LILLEY: CBC loses lawsuit against Tories while wasting your money

Ron in Regina

"Voice of the West" Party
Apr 9, 2008
24,166
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Regina, Saskatchewan
The Liberal government annnounced members of a new adivisory panel Monday to “provide policy advice on how to strengthen and renew the public broadcaster so it can continue to fulfill its important social, cultural and democratic functions.” It includes two professors (one from California, one from Quebec), the chair of the Canada Council for the Arts, the head of a B.C. video-game industry group, a Quebec TV executive, and two independent media executives — one from a business publication, the other publishing LGBT content.

But CBC veterans and media observers predict the CBC will inevitably remain tethered to the status quo as it slides toward irrelevancy. And, in any event, it maybe too late now to make substantive changes as it runs head-long into a potential Conservative government that wants to pull the funding plug on the public broadcaster (or at least its English television programming).
“This is a great idea, but I think it’s too late. The timing, as usual with the Liberal government, is always out of sync with what the country needs,” said Jeffrey Dvorkin, whose long career at the CBC included a stint as managing editor and chief journalist.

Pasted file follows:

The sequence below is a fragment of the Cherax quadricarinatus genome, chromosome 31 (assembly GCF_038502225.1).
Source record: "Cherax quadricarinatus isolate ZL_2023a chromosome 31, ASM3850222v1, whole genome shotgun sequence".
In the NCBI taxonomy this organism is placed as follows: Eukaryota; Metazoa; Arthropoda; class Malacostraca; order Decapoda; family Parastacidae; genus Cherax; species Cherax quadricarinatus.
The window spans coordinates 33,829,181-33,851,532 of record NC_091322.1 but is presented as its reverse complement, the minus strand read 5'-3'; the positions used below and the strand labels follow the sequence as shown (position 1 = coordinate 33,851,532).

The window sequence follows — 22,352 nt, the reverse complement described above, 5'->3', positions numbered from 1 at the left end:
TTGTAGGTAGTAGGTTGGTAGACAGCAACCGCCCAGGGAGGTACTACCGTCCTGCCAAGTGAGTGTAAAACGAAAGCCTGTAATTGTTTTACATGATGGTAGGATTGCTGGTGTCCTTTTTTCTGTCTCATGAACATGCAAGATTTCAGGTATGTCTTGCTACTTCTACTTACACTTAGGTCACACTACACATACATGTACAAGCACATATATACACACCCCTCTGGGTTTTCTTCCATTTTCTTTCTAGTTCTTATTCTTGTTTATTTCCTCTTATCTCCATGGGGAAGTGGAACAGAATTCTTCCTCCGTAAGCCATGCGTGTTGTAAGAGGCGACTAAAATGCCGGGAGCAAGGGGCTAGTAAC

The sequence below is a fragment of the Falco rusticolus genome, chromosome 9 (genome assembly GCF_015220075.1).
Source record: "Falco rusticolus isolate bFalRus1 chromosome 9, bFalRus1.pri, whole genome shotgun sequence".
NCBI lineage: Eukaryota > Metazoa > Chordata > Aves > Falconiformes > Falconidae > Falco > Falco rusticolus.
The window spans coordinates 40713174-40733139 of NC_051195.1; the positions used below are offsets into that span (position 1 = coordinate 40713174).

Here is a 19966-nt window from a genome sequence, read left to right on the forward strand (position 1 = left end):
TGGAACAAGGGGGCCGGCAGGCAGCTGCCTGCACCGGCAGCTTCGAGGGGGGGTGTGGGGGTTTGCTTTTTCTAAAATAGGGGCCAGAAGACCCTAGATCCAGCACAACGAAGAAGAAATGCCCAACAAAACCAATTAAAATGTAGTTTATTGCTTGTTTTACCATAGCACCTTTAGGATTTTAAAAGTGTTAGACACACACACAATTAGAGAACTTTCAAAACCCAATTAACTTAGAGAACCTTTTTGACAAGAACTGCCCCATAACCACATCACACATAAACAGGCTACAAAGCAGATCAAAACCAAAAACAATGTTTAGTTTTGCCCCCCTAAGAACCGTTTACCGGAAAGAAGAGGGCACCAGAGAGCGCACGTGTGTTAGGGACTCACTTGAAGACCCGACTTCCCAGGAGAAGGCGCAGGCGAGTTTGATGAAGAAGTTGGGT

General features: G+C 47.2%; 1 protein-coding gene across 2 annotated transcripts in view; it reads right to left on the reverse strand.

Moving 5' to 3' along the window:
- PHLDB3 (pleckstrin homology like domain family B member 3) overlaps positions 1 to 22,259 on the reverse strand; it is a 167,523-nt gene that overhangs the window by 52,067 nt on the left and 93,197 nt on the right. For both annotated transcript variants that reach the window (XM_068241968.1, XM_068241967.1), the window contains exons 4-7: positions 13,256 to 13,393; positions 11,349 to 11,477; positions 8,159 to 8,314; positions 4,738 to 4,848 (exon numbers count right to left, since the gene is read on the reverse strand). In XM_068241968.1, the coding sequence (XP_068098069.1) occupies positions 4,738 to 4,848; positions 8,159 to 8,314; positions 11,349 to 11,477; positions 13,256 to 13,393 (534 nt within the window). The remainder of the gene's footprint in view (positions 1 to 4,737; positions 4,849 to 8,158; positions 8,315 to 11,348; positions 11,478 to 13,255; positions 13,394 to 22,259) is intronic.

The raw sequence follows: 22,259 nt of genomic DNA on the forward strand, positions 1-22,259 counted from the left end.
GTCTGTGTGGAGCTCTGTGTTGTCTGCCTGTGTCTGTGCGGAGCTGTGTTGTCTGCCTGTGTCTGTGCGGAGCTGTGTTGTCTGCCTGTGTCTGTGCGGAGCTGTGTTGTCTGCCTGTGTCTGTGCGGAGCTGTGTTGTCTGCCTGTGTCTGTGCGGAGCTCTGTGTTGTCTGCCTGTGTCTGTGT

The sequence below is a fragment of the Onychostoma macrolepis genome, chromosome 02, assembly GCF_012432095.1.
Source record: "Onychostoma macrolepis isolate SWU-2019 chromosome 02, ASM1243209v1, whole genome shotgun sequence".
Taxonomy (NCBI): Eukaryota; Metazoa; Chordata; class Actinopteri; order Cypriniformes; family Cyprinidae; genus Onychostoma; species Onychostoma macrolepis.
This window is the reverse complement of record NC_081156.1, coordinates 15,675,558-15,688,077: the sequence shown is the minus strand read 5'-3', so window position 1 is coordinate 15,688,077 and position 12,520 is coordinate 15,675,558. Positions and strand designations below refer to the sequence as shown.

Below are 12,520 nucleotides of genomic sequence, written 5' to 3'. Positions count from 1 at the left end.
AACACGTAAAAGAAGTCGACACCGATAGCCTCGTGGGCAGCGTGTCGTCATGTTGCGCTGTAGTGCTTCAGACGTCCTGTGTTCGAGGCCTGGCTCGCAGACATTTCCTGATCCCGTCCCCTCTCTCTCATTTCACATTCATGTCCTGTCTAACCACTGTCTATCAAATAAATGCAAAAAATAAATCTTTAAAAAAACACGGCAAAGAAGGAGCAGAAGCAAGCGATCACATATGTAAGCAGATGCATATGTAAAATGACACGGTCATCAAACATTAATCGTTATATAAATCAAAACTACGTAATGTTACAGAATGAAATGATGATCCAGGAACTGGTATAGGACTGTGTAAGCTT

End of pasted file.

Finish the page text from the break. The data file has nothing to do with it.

The panel has been tasked with providing advice to the public broadcaster on its governance and funding, reporting to Heritage Minister Pascale St-Onge, who has said she wants to modernize the CBC/Radio-Canada and adapt to a “rapidly changing broadcast and digital landscape.”

The review may have more basic goals in mind, such as securing multi-year funding that could make it trickier for Poilievre to slash the broadcaster’s funding if he becomes prime minister. In between verbal jousts with Poilievre, CBC president Catherine Tait has been arguing for long-term funding through a charter, like the BBC has in the U.K.
The mandate is doomed to fail if the panel — and the leadership at the CBC — can’t reckon with the current high stakes facing the public broadcaster, said Peter Menzies, a senior fellow at the Macdonald-Laurier Institute and former vice-chair of the CRTC.

“There’s nobody there who I think is going to challenge the status quo, in any great sense. I think the panel is largely (about) how do we make the status quo better? What new ideas do we have for the status quo, as opposed to, ‘hey, we’re in a revolutionary time’,” said Menzies.
Menzies said the fundamental problem with the CBC is that it’s not so much a public broadcaster as it is a publicly funded commercial broadcaster that is competing with private news organizations for eyeballs and advertising dollars.